Being well-organised doesn’t mean that every moment of your day needs to be blocked off. Everyone needs some “me time”: time to relax, unwind, and think. If you don’t get enough time to yourself, you aren’t going to be as productive as you could be. But it’s also easy to feel guilty when you aren’t doing the things you need to do. How can you balance your personal time with your work time?
1. Designate “Me Time” on Your Schedule
Don’t just pull away from other things to get your “me time” in. Use a planner and make your “me time” as important as your other priority tasks. Your “me time” is self care. If you don’t take care of yourself, you aren’t going to be able to get other things done. Schedule things you enjoy, hobbies, or even just nothing at all. And make sure that you stick to that schedule.
2. Accept That Sometimes Delays Happen
Everything can’t always get done on time. There may be times when you find yourself falling behind: this is fine. Let yourself fall behind and give yourself some personal time. Re-centering and refocusing will bring you back more invigorated and ready to tackle any challenges. There’s no use getting upset over something that can no longer be done on time.
3. Practice Saying No
Not every emergency is your emergency. Practice saying no to people; you can’t be expected to be available every moment of every day. When you’re taking time for yourself, don’t answer your calls, and don’t check your email. You know how important it is to have quality time with kids: now it’s time to have some quality time with yourself.
4. Integrate Your “Me Time” Into Your Preparation
Every morning, you need to take a shower, brush your teeth, and otherwise prepare for the day. Think about your “me time” as the time you need to recharge and relax; a non-optional moment for mental hygiene. If you accept that your personal time is important for your well-being and effectiveness, it will get easier to engage in personal time without constantly worrying that you’re missing something else.
5. Get Away From It All
If you just can’t stop yourself from going back into the office, it may be time to get away from it all. A weekend trip somewhere else, or a distant cabin retreat, can help you unwind without the temptation to start working again. If you frequently work online, consider engaging in a “data detox.” Put an away message in your email inbox and turn your phone off.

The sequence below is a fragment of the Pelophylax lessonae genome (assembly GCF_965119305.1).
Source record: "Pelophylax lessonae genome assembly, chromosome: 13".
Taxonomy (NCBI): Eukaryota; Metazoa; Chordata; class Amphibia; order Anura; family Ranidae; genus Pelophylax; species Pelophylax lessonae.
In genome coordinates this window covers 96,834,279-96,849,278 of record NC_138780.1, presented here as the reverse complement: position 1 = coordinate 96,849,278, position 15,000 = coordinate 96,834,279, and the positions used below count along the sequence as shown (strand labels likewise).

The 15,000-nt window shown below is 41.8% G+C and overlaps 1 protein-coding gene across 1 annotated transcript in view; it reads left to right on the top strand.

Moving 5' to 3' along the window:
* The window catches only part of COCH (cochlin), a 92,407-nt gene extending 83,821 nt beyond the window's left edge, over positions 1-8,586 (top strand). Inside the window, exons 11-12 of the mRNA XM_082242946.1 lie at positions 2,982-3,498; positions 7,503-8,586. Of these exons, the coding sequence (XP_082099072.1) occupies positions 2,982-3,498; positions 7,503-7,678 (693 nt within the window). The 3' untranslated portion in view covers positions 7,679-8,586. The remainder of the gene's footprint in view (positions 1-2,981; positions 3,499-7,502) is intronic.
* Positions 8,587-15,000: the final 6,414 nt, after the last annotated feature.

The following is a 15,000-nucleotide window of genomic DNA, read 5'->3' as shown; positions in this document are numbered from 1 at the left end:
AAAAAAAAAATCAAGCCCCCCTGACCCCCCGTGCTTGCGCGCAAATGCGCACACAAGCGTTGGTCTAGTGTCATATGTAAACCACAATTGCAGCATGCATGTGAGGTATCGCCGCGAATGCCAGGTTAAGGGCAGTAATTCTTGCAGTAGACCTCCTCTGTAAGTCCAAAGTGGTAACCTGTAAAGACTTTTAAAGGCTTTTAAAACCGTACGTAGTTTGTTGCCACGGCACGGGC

6. Practice Proper Prioritization
Prioritize your tasks clearly so you know which ones can’t be put off and which ones can be. Finish your high priority tasks before your personal time, and then push off the tasks that aren’t that critical. This will help reassure you that nothing important is waiting on you, while still giving you the time to relax before you start tackling other projects.
7. It Can Be “We Time,” Too
Something as simple as meeting with a friend for lunch can help you refocus and reprioritise. If you’re constantly on the go, it’s likely that some of your social relationships are flagging. You can contact a friend you haven’t seen in a while to catch up. When others are around, it’s more difficult to get pulled back into work, and it’s easier to take your mind off work-related stressors.
8. Erase Those Bad Thoughts
If you start to feel guilty, lazy, or irresponsible, concentrate on something positive. You don’t want those negative thoughts coloring your experiences with personal time. Try to remain positive and enjoy your time alone, as it’s something that’s extremely important for mental health. Many people feel persistently guilty when they aren’t getting their work done, but taking care of yourself is more important. You can’t get your work done without you.
It’s not easy to say no to new responsibilities, whether they’re coming from your boss, your family, or your friends. But by saying no to extra work and treating personal time as a necessity, you can reduce your overall anxiety and improve your focus. The more time you spend pampering yourself, the more effective you’ll be at work and at home.